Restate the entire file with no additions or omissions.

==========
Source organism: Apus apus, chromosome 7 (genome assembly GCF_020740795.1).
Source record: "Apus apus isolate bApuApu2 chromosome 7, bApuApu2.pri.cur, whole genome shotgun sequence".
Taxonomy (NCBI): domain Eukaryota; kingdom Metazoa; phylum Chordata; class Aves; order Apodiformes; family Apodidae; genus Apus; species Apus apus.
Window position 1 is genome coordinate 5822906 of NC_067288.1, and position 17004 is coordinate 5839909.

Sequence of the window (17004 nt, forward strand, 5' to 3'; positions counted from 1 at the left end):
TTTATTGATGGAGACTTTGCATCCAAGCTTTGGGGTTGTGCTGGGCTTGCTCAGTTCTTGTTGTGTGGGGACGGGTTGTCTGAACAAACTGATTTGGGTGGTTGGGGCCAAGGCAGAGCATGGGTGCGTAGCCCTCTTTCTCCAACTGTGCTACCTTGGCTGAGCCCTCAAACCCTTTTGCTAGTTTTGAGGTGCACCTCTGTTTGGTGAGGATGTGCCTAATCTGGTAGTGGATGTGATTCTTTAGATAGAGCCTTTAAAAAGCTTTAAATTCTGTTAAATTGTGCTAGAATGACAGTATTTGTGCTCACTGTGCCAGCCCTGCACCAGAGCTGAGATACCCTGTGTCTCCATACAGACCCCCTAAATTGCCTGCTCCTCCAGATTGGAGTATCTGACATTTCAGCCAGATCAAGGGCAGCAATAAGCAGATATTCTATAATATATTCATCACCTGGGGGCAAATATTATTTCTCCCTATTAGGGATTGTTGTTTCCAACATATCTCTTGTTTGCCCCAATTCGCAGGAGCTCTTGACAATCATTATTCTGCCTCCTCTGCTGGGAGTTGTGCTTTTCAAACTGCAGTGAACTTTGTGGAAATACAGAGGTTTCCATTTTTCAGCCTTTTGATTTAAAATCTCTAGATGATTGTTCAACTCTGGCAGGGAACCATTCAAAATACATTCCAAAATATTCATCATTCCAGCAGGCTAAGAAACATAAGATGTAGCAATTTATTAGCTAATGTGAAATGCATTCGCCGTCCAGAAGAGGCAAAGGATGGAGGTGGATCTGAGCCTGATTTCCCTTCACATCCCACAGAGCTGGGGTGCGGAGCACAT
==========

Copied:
Source organism: Apus apus, chromosome 7 (genome assembly GCF_020740795.1).
Source record: "Apus apus isolate bApuApu2 chromosome 7, bApuApu2.pri.cur, whole genome shotgun sequence".
Taxonomy (NCBI): domain Eukaryota; kingdom Metazoa; phylum Chordata; class Aves; order Apodiformes; family Apodidae; genus Apus; species Apus apus.
Window position 1 is genome coordinate 5822906 of NC_067288.1, and position 17004 is coordinate 5839909.

Sequence of the window (17004 nt, forward strand, 5' to 3'; positions counted from 1 at the left end):
TTTATTGATGGAGACTTTGCATCCAAGCTTTGGGGTTGTGCTGGGCTTGCTCAGTTCTTGTTGTGTGGGGACGGGTTGTCTGAACAAACTGATTTGGGTGGTTGGGGCCAAGGCAGAGCATGGGTGCGTAGCCCTCTTTCTCCAACTGTGCTACCTTGGCTGAGCCCTCAAACCCTTTTGCTAGTTTTGAGGTGCACCTCTGTTTGGTGAGGATGTGCCTAATCTGGTAGTGGATGTGATTCTTTAGATAGAGCCTTTAAAAAGCTTTAAATTCTGTTAAATTGTGCTAGAATGACAGTATTTGTGCTCACTGTGCCAGCCCTGCACCAGAGCTGAGATACCCTGTGTCTCCATACAGACCCCCTAAATTGCCTGCTCCTCCAGATTGGAGTATCTGACATTTCAGCCAGATCAAGGGCAGCAATAAGCAGATATTCTATAATATATTCATCACCTGGGGGCAAATATTATTTCTCCCTATTAGGGATTGTTGTTTCCAACATATCTCTTGTTTGCCCCAATTCGCAGGAGCTCTTGACAATCATTATTCTGCCTCCTCTGCTGGGAGTTGTGCTTTTCAAACTGCAGTGAACTTTGTGGAAATACAGAGGTTTCCATTTTTCAGCCTTTTGATTTAAAATCTCTAGATGATTGTTCAACTCTGGCAGGGAACCATTCAAAATACATTCCAAAATATTCATCATTCCAGCAGGCTAAGAAACATAAGATGTAGCAATTTATTAGCTAATGTGAAATGCATTCGCCGTCCAGAAGAGGCAAAGGATGGAGGTGGATCTGAGCCTGATTTCCCTTCACATCCCACAGAGCTGGGGTGCGGAGCACAT